Support of the Snodgrass Mountain Expansion

In the next few days Mt. Crested Butte town officials will be sending a letter to the U.S. Forest Service indicating their community’s support of Crested Butte Mountain Resort’s (CBMR) proposal to expand lift-accessed skiing onto neighboring Snodgrass Mountain.

Plans to expand the ski area onto the 11,145-foot-high Snodgrass Mountain, adjacent to Mt. Crested Butte, have come and gone for more than two decades.

In a community survey conducted by Crested Butte in 2006 that asked area residents about their stance on issues such as the development of the North Village, the need for more public amenities like parks, and whether or not they support the Snodgrass expansion.  The survey indicates that 68 percent of the general respondents support the expansion and 66 percent of full-time Mt. Crested Butte residents support the expansion.

1,907 surveys were mailed out to all registered voters, property owners, and business owners within the town, and 706 surveys were returned.  Snodgrass is also discussed in the town’s 2007 Community Plan, which was partly based on results of the survey. In the Land Use and Growth Management Section, the plan states the town should “support CBMR in its effort to expand ski terrain onto Snodgrass Mountain.”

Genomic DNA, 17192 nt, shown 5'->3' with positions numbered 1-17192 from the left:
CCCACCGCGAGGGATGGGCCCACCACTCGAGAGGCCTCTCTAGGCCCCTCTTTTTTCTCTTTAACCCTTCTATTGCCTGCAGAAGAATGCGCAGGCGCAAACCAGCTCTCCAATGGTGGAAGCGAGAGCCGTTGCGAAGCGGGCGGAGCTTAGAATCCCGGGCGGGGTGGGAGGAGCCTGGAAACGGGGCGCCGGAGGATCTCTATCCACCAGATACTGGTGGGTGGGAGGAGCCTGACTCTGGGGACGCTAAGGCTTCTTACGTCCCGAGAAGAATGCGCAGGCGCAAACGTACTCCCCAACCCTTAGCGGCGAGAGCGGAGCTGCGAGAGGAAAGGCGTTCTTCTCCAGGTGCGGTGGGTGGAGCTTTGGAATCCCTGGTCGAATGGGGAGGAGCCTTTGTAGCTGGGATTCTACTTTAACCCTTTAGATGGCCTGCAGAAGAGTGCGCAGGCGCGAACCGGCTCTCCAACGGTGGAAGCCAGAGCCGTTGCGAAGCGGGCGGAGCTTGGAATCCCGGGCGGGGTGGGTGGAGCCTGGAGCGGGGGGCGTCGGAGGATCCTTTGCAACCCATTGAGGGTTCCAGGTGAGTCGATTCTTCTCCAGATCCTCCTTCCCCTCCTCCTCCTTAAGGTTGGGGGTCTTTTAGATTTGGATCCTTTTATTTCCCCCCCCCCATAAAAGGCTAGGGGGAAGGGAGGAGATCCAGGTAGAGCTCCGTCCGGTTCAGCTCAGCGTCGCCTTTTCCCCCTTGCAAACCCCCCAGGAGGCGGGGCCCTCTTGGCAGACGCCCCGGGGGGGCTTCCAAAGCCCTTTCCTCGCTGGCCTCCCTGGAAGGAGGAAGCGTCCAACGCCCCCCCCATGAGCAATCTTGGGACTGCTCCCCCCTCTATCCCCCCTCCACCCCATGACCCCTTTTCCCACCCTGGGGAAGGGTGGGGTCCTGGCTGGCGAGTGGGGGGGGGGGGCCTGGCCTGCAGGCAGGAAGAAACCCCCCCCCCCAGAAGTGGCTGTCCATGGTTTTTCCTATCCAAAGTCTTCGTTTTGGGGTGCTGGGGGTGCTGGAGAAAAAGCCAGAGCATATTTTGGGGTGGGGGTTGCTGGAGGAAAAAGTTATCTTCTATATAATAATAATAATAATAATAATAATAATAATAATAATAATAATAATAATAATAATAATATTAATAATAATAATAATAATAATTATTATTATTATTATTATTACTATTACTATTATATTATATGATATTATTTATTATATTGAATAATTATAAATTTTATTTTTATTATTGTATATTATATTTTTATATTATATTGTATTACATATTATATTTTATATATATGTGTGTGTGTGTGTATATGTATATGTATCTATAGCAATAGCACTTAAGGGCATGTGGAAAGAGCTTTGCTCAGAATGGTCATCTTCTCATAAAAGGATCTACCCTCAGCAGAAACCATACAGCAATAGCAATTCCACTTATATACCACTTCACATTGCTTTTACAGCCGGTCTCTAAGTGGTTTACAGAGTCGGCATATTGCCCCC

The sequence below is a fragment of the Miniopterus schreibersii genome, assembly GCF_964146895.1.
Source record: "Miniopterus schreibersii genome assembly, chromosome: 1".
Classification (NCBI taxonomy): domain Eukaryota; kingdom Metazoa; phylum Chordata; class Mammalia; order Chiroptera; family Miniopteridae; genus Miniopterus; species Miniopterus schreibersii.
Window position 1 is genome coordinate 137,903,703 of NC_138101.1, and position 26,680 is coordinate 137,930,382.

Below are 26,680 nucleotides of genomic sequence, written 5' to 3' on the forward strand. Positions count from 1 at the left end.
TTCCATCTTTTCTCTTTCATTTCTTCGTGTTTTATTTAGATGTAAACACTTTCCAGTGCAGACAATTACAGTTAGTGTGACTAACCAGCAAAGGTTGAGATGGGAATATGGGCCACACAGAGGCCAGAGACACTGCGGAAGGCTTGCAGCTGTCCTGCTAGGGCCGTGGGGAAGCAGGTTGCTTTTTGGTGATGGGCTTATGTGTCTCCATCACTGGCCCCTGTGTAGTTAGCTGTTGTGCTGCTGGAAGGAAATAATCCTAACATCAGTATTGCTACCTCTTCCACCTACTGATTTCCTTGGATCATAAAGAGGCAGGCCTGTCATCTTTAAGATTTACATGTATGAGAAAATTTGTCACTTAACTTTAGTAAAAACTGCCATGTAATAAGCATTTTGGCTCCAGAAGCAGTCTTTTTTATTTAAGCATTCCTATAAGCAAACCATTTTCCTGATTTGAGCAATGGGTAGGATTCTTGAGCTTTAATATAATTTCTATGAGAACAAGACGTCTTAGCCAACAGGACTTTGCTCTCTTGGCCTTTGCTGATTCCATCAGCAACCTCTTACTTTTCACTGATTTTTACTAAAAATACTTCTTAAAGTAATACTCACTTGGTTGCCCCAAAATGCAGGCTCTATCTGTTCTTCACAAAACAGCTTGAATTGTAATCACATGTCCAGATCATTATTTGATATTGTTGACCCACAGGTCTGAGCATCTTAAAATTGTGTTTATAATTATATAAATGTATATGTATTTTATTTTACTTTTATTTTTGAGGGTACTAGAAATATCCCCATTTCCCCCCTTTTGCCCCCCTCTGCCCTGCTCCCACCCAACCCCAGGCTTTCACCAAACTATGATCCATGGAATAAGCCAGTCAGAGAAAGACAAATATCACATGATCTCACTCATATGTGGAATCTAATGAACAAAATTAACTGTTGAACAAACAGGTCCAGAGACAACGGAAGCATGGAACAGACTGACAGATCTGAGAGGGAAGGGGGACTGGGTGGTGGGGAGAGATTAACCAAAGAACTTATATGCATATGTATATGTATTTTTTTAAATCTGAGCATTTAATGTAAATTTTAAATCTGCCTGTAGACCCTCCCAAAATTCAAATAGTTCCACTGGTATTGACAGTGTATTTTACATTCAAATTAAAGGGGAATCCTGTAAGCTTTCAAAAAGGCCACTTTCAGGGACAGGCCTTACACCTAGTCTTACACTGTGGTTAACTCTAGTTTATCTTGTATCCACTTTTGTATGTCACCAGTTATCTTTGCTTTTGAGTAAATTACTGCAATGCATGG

The plan also describes the results of the survey as “a clear majority of the community.”

Mt. Crested Butte’s survey results closely follow the results of a survey recently conducted by the Crested Butte/Mt. Crested Butte Chamber of Commerce, which showed that 60 percent of 134 responding business owners were in favor of lift-served skiing on Snodgrass Mountain, with 31 percent opposed and 9 percent unsure.

The results of the Chamber’s survey were discussed during a Crested Butte Town Council meeting on April 7. During the same meeting, the Crested Butte Town Council received a petition signed by 231 people with ties to town in support of the resort’s expansion. The response was very different from views expressed by citizens at a March 24 public work session, during which many people spoke against the proposal.

Source: Crested Butte News

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